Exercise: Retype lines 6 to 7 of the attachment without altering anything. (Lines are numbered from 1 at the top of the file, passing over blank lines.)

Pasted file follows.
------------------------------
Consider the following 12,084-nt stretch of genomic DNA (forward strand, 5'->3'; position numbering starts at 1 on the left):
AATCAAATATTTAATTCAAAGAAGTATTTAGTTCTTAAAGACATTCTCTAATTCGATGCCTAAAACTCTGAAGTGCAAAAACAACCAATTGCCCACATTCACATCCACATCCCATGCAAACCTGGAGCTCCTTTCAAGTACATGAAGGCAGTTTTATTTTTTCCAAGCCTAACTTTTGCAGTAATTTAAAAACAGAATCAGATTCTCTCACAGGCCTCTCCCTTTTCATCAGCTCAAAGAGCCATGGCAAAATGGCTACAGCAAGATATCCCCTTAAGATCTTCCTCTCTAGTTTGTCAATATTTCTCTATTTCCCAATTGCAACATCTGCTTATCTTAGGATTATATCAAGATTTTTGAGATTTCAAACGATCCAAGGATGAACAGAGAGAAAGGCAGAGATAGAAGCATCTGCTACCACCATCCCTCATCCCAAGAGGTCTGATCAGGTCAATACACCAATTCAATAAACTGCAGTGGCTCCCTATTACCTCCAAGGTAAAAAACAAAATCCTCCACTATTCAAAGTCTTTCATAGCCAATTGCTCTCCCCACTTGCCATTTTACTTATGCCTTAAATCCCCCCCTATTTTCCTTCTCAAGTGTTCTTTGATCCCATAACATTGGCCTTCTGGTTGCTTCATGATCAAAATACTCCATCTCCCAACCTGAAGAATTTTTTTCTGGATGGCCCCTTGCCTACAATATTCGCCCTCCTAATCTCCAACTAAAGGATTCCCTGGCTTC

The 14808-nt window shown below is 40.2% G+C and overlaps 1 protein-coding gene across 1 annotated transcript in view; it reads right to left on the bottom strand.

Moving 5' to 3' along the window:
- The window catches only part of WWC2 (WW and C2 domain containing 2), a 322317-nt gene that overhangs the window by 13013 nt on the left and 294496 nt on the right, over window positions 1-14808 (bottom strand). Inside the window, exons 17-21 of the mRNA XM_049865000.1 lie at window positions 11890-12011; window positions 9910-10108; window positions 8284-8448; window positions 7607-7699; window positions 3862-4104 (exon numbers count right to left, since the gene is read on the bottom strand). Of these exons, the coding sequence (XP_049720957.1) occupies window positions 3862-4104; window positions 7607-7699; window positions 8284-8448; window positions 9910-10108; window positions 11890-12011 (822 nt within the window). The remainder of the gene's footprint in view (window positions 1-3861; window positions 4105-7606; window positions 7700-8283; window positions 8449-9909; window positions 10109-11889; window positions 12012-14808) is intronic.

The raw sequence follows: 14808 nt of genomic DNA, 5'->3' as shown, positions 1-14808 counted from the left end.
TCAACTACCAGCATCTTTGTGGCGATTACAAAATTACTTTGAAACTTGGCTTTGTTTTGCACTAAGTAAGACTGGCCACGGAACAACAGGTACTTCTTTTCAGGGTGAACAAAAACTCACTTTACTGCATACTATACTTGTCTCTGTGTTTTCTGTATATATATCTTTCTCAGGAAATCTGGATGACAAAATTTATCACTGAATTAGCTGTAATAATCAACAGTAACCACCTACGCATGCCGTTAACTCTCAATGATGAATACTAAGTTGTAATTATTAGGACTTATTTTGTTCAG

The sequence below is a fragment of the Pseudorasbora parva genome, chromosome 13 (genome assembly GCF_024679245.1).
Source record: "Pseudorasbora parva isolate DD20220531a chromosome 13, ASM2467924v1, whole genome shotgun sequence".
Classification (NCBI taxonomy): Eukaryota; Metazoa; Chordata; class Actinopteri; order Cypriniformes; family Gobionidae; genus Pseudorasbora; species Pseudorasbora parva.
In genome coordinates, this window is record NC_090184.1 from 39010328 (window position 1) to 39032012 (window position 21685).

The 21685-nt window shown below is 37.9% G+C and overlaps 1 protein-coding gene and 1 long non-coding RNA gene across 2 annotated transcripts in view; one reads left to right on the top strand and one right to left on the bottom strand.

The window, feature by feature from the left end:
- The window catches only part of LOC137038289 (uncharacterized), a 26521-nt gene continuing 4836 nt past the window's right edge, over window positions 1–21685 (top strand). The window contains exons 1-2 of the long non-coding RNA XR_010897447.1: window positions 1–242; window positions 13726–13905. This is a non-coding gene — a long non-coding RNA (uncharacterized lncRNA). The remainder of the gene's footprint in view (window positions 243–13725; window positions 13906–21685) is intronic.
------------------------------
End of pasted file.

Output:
The raw sequence follows: 14808 nt of genomic DNA, 5'->3' as shown, positions 1-14808 counted from the left end.
TCAACTACCAGCATCTTTGTGGCGATTACAAAATTACTTTGAAACTTGGCTTTGTTTTGCACTAAGTAAGACTGGCCACGGAACAACAGGTACTTCTTTTCAGGGTGAACAAAAACTCACTTTACTGCATACTATACTTGTCTCTGTGTTTTCTGTATATATATCTTTCTCAGGAAATCTGGATGACAAAATTTATCACTGAATTAGCTGTAATAATCAACAGTAACCACCTACGCATGCCGTTAACTCTCAATGATGAATACTAAGTTGTAATTATTAGGACTTATTTTGTTCAG